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Techlines provide updates of specific interest to the fossil fuel community. Some Techlines may be issued by the Department of Energy Office of Public Affairs as agency news announcements.
Issued on:  July 26, 2004

President's Clean Coal Initiative Attracts "Second Wave" of Technologies

$6 Billion in Proposals; Major Focus on Coal Gasification

Washington, DC - The Department of Energy (DOE) today announced it has received proposals for projects in a new generation of clean coal projects, valued at nearly $6 billion, in the latest phase of the President's Clean Coal Power Initiative (CCPI).

"Industry has enthusiastically responded to the Department's latest clean coal solicitation calling for technologies that would help make it possible for coal to remain a cornerstone of our domestic energy portfolio, particularly for power generation, and to continue that role into the long-term future," Secretary of Energy Spencer Abraham said today.

"We are pleased these latest proposals encompass an advanced generation of technologies that will help us meet national priorities set forth by President Bush in his Clear Skies and Global Climate Change objectives," Abraham said.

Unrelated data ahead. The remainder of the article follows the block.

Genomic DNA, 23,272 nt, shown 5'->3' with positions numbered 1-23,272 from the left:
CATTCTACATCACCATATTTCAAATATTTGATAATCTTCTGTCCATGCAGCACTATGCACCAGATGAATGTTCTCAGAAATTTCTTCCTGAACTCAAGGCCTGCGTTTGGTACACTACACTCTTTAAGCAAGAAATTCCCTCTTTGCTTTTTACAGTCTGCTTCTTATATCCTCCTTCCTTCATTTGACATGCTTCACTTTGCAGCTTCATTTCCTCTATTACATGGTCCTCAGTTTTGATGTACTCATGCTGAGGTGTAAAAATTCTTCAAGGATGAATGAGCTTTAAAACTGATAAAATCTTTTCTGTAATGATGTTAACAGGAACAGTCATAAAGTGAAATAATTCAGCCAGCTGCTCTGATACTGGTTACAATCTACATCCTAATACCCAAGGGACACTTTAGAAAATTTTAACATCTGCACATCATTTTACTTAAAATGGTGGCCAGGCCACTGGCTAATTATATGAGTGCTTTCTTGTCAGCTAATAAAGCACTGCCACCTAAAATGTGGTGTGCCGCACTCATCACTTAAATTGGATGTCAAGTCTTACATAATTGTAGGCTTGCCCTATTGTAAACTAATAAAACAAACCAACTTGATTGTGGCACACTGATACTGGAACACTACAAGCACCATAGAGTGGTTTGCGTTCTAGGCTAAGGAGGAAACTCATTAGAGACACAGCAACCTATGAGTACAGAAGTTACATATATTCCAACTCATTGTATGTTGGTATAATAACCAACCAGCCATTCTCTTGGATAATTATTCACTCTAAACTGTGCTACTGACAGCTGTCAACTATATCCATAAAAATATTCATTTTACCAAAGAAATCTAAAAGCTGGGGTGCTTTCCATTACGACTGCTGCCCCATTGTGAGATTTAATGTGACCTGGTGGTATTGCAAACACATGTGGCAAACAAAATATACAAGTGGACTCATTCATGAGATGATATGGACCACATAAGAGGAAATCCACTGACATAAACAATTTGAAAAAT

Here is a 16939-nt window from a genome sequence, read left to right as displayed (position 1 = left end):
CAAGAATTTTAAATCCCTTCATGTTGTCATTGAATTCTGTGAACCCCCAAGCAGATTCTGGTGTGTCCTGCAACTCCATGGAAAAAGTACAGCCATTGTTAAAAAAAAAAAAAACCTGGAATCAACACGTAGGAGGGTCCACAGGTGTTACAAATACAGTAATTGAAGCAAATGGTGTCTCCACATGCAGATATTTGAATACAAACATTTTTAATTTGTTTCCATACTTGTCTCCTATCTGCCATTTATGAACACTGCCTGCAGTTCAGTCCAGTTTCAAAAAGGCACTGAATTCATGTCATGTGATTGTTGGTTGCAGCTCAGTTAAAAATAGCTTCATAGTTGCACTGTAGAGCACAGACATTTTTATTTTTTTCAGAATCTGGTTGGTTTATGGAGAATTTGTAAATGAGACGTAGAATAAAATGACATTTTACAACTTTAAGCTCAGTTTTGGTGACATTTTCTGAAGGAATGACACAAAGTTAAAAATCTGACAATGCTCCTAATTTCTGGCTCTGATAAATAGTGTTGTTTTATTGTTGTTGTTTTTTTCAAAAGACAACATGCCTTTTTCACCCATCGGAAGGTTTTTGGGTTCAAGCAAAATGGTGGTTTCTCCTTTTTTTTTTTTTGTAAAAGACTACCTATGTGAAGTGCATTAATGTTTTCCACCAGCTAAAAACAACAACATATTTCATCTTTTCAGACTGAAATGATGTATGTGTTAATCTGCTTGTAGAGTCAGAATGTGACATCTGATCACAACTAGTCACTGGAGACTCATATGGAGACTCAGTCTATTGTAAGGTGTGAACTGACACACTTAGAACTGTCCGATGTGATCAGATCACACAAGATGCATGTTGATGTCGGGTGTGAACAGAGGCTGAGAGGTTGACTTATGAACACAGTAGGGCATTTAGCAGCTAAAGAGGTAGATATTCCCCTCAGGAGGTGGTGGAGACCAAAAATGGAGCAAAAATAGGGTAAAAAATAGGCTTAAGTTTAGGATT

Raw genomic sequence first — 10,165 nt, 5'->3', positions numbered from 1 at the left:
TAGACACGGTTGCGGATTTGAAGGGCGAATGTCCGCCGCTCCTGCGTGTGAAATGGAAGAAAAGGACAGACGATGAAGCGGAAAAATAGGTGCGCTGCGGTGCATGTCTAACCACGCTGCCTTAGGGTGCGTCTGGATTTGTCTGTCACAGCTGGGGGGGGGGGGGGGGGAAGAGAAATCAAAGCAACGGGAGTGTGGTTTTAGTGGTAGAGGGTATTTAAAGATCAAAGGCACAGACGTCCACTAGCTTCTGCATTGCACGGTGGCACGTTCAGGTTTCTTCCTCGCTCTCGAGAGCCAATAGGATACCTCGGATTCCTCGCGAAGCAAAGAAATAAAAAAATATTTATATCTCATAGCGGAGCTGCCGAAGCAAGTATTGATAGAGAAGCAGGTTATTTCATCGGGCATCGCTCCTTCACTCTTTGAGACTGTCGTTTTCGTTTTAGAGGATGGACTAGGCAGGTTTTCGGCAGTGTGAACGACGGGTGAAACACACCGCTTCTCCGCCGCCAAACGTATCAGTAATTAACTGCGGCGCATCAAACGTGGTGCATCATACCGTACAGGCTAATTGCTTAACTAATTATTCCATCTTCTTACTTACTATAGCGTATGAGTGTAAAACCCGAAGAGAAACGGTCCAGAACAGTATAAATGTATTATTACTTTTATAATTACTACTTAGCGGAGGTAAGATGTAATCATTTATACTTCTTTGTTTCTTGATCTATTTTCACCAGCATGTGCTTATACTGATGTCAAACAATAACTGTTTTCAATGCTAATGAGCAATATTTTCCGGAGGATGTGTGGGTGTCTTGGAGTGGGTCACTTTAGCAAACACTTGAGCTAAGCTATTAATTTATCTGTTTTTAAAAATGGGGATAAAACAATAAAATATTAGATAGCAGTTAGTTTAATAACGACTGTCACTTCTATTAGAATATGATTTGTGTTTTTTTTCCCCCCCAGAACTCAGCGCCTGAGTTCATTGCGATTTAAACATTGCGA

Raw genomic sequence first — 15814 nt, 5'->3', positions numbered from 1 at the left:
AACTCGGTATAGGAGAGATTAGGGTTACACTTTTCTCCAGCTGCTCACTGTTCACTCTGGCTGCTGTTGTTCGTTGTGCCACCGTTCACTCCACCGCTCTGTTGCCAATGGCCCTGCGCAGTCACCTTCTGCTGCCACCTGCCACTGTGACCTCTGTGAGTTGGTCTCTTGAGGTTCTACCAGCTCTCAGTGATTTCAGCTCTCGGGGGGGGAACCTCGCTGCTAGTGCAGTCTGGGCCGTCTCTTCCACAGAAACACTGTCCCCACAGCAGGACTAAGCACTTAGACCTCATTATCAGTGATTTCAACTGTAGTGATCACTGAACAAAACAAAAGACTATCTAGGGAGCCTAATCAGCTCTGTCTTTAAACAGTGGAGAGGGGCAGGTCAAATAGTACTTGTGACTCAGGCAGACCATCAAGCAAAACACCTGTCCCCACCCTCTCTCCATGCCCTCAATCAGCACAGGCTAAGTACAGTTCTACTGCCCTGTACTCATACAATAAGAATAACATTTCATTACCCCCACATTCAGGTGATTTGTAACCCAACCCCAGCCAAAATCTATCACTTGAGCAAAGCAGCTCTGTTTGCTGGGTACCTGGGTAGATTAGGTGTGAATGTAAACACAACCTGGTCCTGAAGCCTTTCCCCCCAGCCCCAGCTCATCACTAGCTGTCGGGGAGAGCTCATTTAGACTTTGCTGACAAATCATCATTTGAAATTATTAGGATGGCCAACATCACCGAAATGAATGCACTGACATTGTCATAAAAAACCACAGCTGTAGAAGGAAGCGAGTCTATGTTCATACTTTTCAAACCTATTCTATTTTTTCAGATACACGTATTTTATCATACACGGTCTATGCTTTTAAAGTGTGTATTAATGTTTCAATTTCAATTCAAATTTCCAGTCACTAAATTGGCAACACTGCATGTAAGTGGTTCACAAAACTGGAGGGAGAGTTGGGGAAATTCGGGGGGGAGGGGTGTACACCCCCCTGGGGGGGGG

The Round 2 proposals represent the second wave of technologies offered by industry in response to President Bush's pledge to invest up to $2 billion in federal funding over 10 years to advance technologies that can help meet the nation's growing demand for electricity while simultaneously providing a secure and low-cost energy source and protecting the environment. In January 2003, eight projects were selected in Round One, the initial phase of the CCPI.

These newest proposals request about $1 billion in federal cost sharing for projects. Those eventually selected will demonstrate: (1) coal gasification system advances that enhance efficiency, environmental performance and reliability, and (2) advancements that support the President's Clear Skies Initiative to reduce power plant emissions, particularly mercury, by about 70 percent by 2018, and the Global Climate Change Initiative to reduce carbon emissions growth over the next ten years.

The projects will also support the technical foundation for the FutureGen Initiative to create the world's first zero-emissions, coal-based power and hydrogen production plant, which will include carbon dioxide removal and sequestration.